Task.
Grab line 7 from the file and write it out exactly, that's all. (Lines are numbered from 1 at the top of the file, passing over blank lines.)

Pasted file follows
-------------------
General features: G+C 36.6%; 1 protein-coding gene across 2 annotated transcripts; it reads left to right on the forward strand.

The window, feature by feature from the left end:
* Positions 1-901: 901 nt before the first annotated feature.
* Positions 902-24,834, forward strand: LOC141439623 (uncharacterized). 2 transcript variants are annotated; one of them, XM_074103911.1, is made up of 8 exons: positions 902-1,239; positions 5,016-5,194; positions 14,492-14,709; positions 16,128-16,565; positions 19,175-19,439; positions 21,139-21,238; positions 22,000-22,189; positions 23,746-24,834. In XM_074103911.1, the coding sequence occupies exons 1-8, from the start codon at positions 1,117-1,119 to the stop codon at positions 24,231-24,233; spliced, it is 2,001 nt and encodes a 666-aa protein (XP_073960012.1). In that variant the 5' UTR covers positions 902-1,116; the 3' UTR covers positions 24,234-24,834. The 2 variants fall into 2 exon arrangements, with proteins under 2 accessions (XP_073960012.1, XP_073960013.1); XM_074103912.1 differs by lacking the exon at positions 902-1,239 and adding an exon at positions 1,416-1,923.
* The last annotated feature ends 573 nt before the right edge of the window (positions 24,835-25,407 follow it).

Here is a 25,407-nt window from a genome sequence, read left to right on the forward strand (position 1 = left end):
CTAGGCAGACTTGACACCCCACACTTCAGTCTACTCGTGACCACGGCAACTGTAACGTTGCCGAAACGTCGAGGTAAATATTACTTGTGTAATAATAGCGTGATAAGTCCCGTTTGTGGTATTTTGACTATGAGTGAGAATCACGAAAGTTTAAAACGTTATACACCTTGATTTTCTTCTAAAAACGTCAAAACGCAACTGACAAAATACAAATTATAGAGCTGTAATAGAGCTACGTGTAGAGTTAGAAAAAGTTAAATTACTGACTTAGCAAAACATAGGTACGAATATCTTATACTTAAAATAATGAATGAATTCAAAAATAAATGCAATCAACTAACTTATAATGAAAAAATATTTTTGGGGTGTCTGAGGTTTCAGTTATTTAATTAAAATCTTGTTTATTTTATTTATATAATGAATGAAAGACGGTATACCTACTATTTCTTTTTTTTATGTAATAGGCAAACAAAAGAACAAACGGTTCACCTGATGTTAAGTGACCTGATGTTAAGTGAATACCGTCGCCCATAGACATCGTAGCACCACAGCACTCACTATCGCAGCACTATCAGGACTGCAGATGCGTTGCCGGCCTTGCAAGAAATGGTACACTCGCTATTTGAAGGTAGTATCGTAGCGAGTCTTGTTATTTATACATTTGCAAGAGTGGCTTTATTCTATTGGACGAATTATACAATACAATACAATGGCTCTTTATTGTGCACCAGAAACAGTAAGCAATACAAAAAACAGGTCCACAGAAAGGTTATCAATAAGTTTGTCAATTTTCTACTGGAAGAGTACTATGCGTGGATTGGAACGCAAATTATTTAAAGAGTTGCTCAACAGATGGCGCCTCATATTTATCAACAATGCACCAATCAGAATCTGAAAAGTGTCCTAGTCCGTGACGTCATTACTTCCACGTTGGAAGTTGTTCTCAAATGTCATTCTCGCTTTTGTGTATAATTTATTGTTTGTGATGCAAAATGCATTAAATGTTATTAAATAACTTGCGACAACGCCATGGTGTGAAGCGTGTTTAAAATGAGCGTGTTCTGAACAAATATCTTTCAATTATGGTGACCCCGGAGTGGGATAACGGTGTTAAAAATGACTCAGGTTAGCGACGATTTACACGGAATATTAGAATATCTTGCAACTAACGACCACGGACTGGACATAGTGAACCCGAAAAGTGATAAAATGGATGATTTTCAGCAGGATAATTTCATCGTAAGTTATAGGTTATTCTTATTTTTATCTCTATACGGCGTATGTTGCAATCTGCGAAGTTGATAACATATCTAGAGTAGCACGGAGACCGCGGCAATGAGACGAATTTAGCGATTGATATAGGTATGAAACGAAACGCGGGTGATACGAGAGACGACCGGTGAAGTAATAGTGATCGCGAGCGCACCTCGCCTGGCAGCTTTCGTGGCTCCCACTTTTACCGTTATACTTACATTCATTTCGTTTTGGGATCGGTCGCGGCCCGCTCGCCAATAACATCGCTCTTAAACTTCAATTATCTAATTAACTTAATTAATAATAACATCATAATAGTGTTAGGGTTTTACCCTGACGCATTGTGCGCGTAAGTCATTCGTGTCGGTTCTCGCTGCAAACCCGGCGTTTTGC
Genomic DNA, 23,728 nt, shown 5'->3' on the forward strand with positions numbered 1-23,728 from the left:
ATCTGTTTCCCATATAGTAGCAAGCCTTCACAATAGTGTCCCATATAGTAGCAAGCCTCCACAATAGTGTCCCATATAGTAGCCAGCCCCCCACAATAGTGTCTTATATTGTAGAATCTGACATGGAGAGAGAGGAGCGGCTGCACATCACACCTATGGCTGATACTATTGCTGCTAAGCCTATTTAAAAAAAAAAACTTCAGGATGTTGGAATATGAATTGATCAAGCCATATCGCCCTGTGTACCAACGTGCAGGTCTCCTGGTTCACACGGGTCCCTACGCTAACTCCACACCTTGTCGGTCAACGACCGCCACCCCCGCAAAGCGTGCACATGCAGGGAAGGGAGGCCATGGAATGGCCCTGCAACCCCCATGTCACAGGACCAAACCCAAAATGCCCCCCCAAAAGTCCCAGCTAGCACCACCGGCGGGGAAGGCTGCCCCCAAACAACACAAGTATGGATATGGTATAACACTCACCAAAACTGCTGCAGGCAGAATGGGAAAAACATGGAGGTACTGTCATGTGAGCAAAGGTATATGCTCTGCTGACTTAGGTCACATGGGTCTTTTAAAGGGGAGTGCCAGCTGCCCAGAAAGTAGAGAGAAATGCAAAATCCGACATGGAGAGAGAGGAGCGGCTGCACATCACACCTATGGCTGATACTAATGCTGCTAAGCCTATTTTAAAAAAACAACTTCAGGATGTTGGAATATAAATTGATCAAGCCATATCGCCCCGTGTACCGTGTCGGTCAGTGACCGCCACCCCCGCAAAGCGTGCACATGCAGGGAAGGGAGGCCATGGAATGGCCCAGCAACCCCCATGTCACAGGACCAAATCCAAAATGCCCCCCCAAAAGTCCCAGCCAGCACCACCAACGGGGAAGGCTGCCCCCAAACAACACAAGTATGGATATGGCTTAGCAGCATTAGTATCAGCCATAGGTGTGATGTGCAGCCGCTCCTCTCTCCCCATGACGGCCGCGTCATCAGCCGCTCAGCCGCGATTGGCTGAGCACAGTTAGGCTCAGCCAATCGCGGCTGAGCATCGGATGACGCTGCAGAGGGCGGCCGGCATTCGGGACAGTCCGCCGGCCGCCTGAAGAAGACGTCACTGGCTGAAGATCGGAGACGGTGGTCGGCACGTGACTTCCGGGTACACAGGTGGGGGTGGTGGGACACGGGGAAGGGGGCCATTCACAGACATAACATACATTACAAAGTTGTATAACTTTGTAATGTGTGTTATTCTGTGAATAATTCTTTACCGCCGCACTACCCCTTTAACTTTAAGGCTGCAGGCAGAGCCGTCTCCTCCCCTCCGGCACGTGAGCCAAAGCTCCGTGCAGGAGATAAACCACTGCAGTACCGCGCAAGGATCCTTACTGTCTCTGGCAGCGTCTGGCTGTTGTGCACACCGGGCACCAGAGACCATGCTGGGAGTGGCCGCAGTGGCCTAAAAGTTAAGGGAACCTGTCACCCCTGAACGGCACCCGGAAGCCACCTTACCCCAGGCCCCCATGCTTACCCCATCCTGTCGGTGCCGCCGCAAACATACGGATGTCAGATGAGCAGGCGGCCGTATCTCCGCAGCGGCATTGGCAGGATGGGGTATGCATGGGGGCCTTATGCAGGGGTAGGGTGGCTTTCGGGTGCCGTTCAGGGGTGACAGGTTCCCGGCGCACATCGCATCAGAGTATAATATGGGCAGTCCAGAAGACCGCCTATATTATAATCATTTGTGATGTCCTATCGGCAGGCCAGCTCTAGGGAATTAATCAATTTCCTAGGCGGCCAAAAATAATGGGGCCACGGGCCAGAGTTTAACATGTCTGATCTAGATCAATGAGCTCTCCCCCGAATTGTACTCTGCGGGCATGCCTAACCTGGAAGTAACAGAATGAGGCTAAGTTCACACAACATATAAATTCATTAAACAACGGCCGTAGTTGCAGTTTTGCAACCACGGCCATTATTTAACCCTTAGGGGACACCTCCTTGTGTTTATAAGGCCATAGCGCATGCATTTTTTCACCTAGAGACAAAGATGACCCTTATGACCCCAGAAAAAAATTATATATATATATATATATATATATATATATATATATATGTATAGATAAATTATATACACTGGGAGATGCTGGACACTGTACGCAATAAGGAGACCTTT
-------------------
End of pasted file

CTAGGCAGACTTGACACCCCACACTTCAGTCTACTCGTGACCACGGCAACTGTAACGTTGCCGAAACGTCGAGGTAAATATTACTTGTGTAATAATAGCGTGATAAGTCCCGTTTGTGGTATTTTGACTATGAGTGAGAATCACGAAAGTTTAAAACGTTATACACCTTGATTTTCTTCTAAAAACGTCAAAACGCAACTGACAAAATACAAATTATAGAGCTGTAATAGAGCTACGTGTAGAGTTAGAAAAAGTTAAATTACTGACTTAGCAAAACATAGGTACGAATATCTTATACTTAAAATAATGAATGAATTCAAAAATAAATGCAATCAACTAACTTATAATGAAAAAATATTTTTGGGGTGTCTGAGGTTTCAGTTATTTAATTAAAATCTTGTTTATTTTATTTATATAATGAATGAAAGACGGTATACCTACTATTTCTTTTTTTTATGTAATAGGCAAACAAAAGAACAAACGGTTCACCTGATGTTAAGTGACCTGATGTTAAGTGAATACCGTCGCCCATAGACATCGTAGCACCACAGCACTCACTATCGCAGCACTATCAGGACTGCAGATGCGTTGCCGGCCTTGCAAGAAATGGTACACTCGCTATTTGAAGGTAGTATCGTAGCGAGTCTTGTTATTTATACATTTGCAAGAGTGGCTTTATTCTATTGGACGAATTATACAATACAATACAATGGCTCTTTATTGTGCACCAGAAACAGTAAGCAATACAAAAAACAGGTCCACAGAAAGGTTATCAATAAGTTTGTCAATTTTCTACTGGAAGAGTACTATGCGTGGATTGGAACGCAAATTATTTAAAGAGTTGCTCAACAGATGGCGCCTCATATTTATCAACAATGCACCAATCAGAATCTGAAAAGTGTCCTAGTCCGTGACGTCATTACTTCCACGTTGGAAGTTGTTCTCAAATGTCATTCTCGCTTTTGTGTATAATTTATTGTTTGTGATGCAAAATGCATTAAATGTTATTAAATAACTTGCGACAACGCCATGGTGTGAAGCGTGTTTAAAATGAGCGTGTTCTGAACAAATATCTTTCAATTATGGTGACCCCGGAGTGGGATAACGGTGTTAAAAATGACTCAGGTTAGCGACGATTTACACGGAATATTAGAATATCTTGCAACTAACGACCACGGACTGGACATAGTGAACCCGAAAAGTGATAAAATGGATGATTTTCAGCAGGATAATTTCATCGTAAGTTATAGGTTATTCTTATTTTTATCTCTATACGGCGTATGTTGCAATCTGCGAAGTTGATAACATATCTAGAGTAGCACGGAGACCGCGGCAATGAGACGAATTTAGCGATTGATATAGGTATGAAACGAAACGCGGGTGATACGAGAGACGACCGGTGAAGTAATAGTGATCGCGAGCGCACCTCGCCTGGCAGCTTTCGTGGCTCCCACTTTTACCGTTATACTTACATTCATTTCGTTTTGGGATCGGTCGCGGCCCGCTCGCCAATAACATCGCTCTTAAACTTCAATTATCTAATTAACTTAATTAATAATAACATCATAATAGTGTTAGGGTTTTACCCTGACGCATTGTGCGCGTAAGTCATTCGTGTCGGTTCTCGCTGCAAACCCGGCGTTTTGC